Rabindranath Tagore was an Indian polymath who contributed greatly to the fields of literature, art, and philosophy. Referred to as the Bard of Bengal, Tagore is credited with reshaping Bengali literature and music. The first non-European to receive the Nobel Prize in Literature, Tagore is also credited with composing the national anthems of India and Bangladesh.
Remembered as one of the greatest authors of Indian literature in English, R. K. Narayan created the iconic character Swami and related his experiences set in the fictional town of Malgudi. The Sahitya Akademi and Padma Vibhushan winner was also the brother of cartoonist R.K. Laxman.
Mulk Raj Anand was an Indian writer best remembered for his depiction of the people belonging to the backward class in traditional Indian society. Anand, who wrote in English, was one of the first Indian writers to achieve an International readership. In 1968, Mulk Raj Anand was honored with India's third-highest civilian award, the Padma Bhushan.
Ramon Magsaysay Award-winning Indian author Mahasweta Devi is regarded as a gem of the Bengali literary world. She had also been a left-wing social activist, and her works such as Hajar Churashir Maa and Rudali have either tribals or people from the marginalized communities as their protagonists.
Iconic Bengali author Sarat Chandra Chattopadhyay is best known for his works such as Devdas, Srikanta, and Parineeta, many of which have been made into films. Born into a poverty-stricken family, he found solace in literature and began writing in his teens. He was a prominent figure of the Bengali Renaissance.
Indian mythologist and author Devdutt Pattanaik has redefined the genres of Indian folklore, legends and myths by retelling ancient tales through his books. A qualified physician, he later studied comparative mythology and penned bestsellers such as My Gita. His shows, such as Business Sutra and Devlok, have been hits, too.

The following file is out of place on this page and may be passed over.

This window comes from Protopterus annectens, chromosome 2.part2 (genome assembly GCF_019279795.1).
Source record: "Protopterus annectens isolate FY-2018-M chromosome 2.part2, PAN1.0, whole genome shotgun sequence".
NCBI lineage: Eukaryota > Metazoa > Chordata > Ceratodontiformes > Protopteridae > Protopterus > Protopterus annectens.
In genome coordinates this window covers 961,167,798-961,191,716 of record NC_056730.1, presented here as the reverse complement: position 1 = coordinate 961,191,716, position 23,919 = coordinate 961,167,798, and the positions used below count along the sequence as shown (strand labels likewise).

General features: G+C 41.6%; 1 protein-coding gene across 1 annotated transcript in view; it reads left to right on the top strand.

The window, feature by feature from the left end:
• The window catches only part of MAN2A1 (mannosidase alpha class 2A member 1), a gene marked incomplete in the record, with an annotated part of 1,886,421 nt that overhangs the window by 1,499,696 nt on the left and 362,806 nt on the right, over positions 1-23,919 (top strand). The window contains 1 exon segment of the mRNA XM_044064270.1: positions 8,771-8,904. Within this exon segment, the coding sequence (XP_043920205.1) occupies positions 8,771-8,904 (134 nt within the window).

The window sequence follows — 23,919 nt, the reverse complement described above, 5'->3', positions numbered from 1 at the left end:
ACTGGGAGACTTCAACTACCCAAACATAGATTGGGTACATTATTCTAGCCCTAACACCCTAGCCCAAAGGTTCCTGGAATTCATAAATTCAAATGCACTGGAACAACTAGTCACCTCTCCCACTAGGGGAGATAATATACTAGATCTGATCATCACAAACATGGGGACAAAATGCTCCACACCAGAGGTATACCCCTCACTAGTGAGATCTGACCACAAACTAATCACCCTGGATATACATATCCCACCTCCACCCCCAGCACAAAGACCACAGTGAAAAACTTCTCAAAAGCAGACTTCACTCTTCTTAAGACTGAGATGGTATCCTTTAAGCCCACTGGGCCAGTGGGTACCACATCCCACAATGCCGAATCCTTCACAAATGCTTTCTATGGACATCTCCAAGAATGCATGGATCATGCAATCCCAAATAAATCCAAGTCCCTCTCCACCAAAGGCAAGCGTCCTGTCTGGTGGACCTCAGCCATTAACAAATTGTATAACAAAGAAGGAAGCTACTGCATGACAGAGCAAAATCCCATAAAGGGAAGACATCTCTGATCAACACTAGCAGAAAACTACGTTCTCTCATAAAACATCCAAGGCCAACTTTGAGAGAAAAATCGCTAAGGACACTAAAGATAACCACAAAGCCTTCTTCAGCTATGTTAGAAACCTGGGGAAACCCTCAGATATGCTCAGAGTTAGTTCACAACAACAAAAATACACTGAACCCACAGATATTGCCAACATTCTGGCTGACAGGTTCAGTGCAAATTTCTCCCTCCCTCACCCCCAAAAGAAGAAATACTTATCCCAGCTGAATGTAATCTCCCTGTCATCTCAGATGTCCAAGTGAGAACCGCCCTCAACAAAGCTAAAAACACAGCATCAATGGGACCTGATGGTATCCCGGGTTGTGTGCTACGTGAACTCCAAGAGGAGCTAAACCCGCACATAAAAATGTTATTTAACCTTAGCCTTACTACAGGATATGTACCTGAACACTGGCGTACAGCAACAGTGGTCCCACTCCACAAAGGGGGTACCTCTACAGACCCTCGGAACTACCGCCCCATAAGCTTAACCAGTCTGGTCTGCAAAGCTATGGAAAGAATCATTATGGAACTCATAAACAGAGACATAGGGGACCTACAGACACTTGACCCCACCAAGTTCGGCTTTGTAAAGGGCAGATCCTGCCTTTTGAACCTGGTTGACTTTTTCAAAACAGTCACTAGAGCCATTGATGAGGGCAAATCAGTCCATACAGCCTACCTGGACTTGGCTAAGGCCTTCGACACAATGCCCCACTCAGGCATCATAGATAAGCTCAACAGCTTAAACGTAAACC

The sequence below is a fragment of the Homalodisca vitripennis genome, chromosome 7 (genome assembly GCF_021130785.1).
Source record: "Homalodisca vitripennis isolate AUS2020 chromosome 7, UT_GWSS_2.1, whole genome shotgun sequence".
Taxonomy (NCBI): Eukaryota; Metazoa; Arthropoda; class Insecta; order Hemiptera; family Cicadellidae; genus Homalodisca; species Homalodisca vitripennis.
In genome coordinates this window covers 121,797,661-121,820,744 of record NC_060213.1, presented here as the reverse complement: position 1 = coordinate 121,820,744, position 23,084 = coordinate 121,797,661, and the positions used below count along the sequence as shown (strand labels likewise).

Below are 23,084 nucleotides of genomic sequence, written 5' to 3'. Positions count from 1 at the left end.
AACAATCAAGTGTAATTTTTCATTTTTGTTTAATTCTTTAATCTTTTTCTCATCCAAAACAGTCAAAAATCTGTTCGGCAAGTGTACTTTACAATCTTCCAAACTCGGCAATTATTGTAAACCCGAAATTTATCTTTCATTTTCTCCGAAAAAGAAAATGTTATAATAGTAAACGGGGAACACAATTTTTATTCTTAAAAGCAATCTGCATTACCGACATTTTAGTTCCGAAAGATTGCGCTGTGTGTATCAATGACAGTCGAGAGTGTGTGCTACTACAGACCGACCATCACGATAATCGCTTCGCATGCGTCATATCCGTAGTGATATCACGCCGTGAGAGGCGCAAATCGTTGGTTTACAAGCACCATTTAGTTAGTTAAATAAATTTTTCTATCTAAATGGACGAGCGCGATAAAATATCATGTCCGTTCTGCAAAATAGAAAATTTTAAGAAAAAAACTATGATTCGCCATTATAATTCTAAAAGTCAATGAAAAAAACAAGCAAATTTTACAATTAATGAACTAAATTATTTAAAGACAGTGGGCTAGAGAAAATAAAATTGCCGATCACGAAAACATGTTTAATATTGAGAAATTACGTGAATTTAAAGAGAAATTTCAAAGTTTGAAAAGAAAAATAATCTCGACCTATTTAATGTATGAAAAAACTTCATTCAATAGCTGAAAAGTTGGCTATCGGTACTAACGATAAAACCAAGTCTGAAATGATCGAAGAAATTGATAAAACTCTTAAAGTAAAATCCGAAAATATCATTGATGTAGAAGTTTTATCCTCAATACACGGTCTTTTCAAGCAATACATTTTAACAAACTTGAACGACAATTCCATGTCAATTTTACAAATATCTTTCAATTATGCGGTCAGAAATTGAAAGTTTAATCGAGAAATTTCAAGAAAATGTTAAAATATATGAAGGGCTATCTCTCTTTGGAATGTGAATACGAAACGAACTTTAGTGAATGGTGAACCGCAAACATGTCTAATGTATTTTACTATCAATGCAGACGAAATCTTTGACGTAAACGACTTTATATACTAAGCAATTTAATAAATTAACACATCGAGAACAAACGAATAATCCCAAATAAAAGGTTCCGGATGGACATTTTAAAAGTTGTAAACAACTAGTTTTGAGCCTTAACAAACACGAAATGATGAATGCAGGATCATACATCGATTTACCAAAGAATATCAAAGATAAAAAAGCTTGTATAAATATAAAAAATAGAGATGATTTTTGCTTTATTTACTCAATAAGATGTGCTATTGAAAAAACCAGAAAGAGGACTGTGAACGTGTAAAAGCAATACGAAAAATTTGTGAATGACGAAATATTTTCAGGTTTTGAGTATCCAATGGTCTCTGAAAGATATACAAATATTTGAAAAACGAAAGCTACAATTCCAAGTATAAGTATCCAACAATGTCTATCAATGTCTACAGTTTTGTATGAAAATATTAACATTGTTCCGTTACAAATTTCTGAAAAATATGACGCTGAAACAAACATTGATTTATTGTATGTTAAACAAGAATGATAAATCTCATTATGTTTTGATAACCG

Kamala Suraiyya, also known by her pen-name Madhavikutty and by her married name Kamala Das, was a Malayali poet who is remembered for her liberal treatment of female sexuality in her works. Her writings, such as Summer in Calcutta, form an integral part of Indian literature written in English.
Thakazhi Sivasankara Pillai, better known by his first name, Thakazhi, was a legendary Malayali author known for his iconic short stories and novels such as Kayar. The Jnanpith-winning author mostly focused on the backward classes of society and brought in strong realist elements in his works.
Krishna Sobti was an Indian novelist and essayist. She is best remembered for her novel Zindaginama which earned her the Sahitya Akademi Award in 1980. In 1996, she received the Sahitya Akademi Fellowship for her contribution. Her contribution was also honored with the Jnanpith Award in 2017. Sobti's novels have been translated into several languages including English, Russian, and Swedish.
Hindi author Harishankar Parsai was known for his own brand of satire. Equipped with an MA degree in Hindi, he had initially taken up a job, which he later quit to launch a magazine named Vasudha and become a full-fledged author. The Sahitya Akademi Award-winning writer remains a pioneer of Hindi satire.
Bharati Mukherjee was a writer who also taught at the University of California, Berkeley as a professor emerita in the English department. The author of several short story collections and novels, Bharati Mukherjee was honored with many prestigious awards, such as the National Book Critics Circle Award in 1988.
15 O.V. Vijayan
O.V. Vijayan was an Indian cartoonist and author who played a key role in the development of modern Malayalam language literature. Also a political observer and editorial cartoonist, Vijayan worked for popular news publications, such as The Hindu and The Statesman. During his illustrious career, Vijayan won many prestigious awards including the Sahitya Akademi Award and the Padma Bhushan.
Known for her iconic works such as Aag Ka Darya, Qurratulain Hyder revolutionized Urdu literature. Born to writer parents in British India, she later moved to Pakistan and then to England, where she was employed with BBC. She later moved back to India and won numerous awards such as the Jnanpith Award.
Hindi author Vishnu Prabhakar created history when he became the first from his state Haryana to win a Sahitya Akademi award, a coveted literary award in India. Primarily known for his novels and stories, he had also penned poems. Awara Masiha and Ardhanarishwar remain two of his best-known works.
Bhagwati Charan Verma was an Indian writer best remembered for his 1934 novel Chitralekha, which was adapted into two films of the same name in 1941 and 1964. He is also remembered for his five-part novel Bhoole Bisre Chitra which earned him the Sahitya Akademi Award in 1961. In 1971, Verma was awarded India's third-highest civilian award, the Padma Bhushan.